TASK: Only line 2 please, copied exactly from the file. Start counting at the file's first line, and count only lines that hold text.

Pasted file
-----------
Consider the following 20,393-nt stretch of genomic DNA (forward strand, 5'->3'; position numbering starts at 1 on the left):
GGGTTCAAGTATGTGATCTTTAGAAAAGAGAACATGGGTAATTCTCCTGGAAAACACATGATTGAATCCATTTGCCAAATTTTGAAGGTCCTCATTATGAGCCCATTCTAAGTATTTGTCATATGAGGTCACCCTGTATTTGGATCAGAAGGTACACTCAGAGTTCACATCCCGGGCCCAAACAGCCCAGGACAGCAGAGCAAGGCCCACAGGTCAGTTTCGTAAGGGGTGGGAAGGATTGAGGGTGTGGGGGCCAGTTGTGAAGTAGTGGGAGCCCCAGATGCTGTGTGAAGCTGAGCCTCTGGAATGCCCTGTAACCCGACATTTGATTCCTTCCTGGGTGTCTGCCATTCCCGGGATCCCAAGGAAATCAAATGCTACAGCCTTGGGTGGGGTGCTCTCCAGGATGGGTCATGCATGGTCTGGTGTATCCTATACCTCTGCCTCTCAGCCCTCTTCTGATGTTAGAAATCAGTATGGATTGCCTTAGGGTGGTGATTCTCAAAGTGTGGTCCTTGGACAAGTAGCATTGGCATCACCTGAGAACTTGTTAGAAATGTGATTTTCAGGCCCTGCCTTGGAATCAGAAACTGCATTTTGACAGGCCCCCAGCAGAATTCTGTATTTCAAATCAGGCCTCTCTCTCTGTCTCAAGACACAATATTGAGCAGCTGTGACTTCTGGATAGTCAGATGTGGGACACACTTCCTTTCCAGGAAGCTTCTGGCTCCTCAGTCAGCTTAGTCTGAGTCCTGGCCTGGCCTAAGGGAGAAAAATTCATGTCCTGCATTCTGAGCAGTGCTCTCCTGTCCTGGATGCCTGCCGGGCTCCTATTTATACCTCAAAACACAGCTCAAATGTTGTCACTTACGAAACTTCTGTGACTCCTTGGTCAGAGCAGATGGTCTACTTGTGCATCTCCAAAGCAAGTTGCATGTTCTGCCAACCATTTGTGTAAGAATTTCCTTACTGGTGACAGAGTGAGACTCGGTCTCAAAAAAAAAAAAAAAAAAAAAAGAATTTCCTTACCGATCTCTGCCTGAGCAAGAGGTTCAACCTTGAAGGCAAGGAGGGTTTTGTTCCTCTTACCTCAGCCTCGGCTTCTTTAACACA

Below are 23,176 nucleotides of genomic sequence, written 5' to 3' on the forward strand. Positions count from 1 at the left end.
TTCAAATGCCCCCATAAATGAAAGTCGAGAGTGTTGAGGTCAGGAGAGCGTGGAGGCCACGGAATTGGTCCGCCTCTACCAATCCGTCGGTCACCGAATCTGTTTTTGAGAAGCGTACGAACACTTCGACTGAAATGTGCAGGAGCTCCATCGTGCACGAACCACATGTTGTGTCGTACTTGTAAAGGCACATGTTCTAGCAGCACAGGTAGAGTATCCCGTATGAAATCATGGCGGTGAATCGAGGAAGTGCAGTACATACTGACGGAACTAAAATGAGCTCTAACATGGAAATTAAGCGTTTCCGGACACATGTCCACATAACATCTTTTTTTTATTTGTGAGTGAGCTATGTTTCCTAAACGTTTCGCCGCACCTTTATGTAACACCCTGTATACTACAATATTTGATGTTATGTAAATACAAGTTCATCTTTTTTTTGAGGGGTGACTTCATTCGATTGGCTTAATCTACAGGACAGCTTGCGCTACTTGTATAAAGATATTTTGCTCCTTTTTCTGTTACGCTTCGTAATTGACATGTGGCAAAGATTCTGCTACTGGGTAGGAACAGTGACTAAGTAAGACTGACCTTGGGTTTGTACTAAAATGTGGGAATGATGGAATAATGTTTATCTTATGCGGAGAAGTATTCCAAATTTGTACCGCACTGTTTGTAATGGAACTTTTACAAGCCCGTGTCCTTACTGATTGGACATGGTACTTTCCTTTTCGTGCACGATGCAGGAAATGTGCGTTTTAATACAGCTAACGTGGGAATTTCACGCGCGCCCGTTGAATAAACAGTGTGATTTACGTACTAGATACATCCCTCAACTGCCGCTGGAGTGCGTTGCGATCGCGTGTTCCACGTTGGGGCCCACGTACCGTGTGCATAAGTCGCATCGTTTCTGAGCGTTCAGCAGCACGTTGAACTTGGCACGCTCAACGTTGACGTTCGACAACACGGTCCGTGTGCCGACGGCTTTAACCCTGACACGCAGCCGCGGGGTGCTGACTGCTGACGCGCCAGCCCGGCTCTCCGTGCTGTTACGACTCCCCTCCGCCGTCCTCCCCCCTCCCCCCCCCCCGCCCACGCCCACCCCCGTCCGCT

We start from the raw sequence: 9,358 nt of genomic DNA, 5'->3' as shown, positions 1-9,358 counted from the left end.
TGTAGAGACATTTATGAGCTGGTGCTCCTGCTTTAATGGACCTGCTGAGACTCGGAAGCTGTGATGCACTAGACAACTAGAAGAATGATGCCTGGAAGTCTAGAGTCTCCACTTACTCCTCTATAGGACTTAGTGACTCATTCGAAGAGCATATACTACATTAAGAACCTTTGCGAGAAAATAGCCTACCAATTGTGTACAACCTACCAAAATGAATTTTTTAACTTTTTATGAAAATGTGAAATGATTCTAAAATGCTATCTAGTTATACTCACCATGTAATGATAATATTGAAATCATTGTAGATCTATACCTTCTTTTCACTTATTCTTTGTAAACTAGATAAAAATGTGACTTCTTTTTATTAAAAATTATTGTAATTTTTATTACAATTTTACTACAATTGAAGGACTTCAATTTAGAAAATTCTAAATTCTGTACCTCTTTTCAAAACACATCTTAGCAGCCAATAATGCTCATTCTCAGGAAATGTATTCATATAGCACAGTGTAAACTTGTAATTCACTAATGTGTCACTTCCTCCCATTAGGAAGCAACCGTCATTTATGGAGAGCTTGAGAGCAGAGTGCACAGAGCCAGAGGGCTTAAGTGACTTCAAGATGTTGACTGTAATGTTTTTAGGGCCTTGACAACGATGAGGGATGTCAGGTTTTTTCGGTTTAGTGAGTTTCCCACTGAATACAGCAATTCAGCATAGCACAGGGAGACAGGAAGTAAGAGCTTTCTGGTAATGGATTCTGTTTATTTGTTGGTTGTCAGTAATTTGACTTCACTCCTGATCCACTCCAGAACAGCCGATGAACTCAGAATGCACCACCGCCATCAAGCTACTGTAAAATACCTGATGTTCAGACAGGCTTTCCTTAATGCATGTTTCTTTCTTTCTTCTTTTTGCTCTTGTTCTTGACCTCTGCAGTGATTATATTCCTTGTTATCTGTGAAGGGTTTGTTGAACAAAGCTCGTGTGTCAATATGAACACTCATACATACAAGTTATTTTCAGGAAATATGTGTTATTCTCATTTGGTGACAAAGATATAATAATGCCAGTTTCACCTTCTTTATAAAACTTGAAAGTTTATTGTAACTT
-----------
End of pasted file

GGGTTCAAGTATGTGATCTTTAGAAAAGAGAACATGGGTAATTCTCCTGGAAAACACATGATTGAATCCATTTGCCAAATTTTGAAGGTCCTCATTATGAGCCCATTCTAAGTATTTGTCATATGAGGTCACCCTGTATTTGGATCAGAAGGTACACTCAGAGTTCACATCCCGGGCCCAAACAGCCCAGGACAGCAGAGCAAGGCCCACAGGTCAGTTTCGTAAGGGGTGGGAAGGATTGAGGGTGTGGGGGCCAGTTGTGAAGTAGTGGGAGCCCCAGATGCTGTGTGAAGCTGAGCCTCTGGAATGCCCTGTAACCCGACATTTGATTCCTTCCTGGGTGTCTGCCATTCCCGGGATCCCAAGGAAATCAAATGCTACAGCCTTGGGTGGGGTGCTCTCCAGGATGGGTCATGCATGGTCTGGTGTATCCTATACCTCTGCCTCTCAGCCCTCTTCTGATGTTAGAAATCAGTATGGATTGCCTTAGGGTGGTGATTCTCAAAGTGTGGTCCTTGGACAAGTAGCATTGGCATCACCTGAGAACTTGTTAGAAATGTGATTTTCAGGCCCTGCCTTGGAATCAGAAACTGCATTTTGACAGGCCCCCAGCAGAATTCTGTATTTCAAATCAGGCCTCTCTCTCTGTCTCAAGACACAATATTGAGCAGCTGTGACTTCTGGATAGTCAGATGTGGGACACACTTCCTTTCCAGGAAGCTTCTGGCTCCTCAGTCAGCTTAGTCTGAGTCCTGGCCTGGCCTAAGGGAGAAAAATTCATGTCCTGCATTCTGAGCAGTGCTCTCCTGTCCTGGATGCCTGCCGGGCTCCTATTTATACCTCAAAACACAGCTCAAATGTTGTCACTTACGAAACTTCTGTGACTCCTTGGTCAGAGCAGATGGTCTACTTGTGCATCTCCAAAGCAAGTTGCATGTTCTGCCAACCATTTGTGTAAGAATTTCCTTACTGGTGACAGAGTGAGACTCGGTCTCAAAAAAAAAAAAAAAAAAAAAAGAATTTCCTTACCGATCTCTGCCTGAGCAAGAGGTTCAACCTTGAAGGCAAGGAGGGTTTTGTTCCTCTTACCTCAGCCTCGGCTTCTTTAACACA